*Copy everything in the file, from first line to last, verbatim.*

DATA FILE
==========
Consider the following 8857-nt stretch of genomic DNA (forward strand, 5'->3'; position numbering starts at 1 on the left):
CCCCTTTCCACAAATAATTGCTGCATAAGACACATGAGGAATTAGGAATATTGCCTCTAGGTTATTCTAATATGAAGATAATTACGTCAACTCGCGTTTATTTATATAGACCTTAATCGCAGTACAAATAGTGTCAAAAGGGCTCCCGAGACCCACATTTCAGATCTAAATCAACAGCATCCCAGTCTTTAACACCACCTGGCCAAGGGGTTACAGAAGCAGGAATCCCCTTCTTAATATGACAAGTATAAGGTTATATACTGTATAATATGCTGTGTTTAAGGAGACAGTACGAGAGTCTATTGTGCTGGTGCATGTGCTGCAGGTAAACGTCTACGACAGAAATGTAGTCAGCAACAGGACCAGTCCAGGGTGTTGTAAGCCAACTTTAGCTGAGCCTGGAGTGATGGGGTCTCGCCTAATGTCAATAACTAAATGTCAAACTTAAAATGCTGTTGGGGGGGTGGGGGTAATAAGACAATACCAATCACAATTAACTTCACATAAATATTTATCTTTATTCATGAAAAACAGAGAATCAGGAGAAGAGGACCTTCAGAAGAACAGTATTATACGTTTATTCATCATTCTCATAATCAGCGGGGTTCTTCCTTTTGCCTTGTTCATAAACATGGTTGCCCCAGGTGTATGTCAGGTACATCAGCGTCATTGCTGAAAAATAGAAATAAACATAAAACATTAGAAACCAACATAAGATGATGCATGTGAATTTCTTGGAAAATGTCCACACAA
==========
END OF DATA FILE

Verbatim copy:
Consider the following 8857-nt stretch of genomic DNA (forward strand, 5'->3'; position numbering starts at 1 on the left):
CCCCTTTCCACAAATAATTGCTGCATAAGACACATGAGGAATTAGGAATATTGCCTCTAGGTTATTCTAATATGAAGATAATTACGTCAACTCGCGTTTATTTATATAGACCTTAATCGCAGTACAAATAGTGTCAAAAGGGCTCCCGAGACCCACATTTCAGATCTAAATCAACAGCATCCCAGTCTTTAACACCACCTGGCCAAGGGGTTACAGAAGCAGGAATCCCCTTCTTAATATGACAAGTATAAGGTTATATACTGTATAATATGCTGTGTTTAAGGAGACAGTACGAGAGTCTATTGTGCTGGTGCATGTGCTGCAGGTAAACGTCTACGACAGAAATGTAGTCAGCAACAGGACCAGTCCAGGGTGTTGTAAGCCAACTTTAGCTGAGCCTGGAGTGATGGGGTCTCGCCTAATGTCAATAACTAAATGTCAAACTTAAAATGCTGTTGGGGGGGTGGGGGTAATAAGACAATACCAATCACAATTAACTTCACATAAATATTTATCTTTATTCATGAAAAACAGAGAATCAGGAGAAGAGGACCTTCAGAAGAACAGTATTATACGTTTATTCATCATTCTCATAATCAGCGGGGTTCTTCCTTTTGCCTTGTTCATAAACATGGTTGCCCCAGGTGTATGTCAGGTACATCAGCGTCATTGCTGAAAAATAGAAATAAACATAAAACATTAGAAACCAACATAAGATGATGCATGTGAATTTCTTGGAAAATGTCCACACAA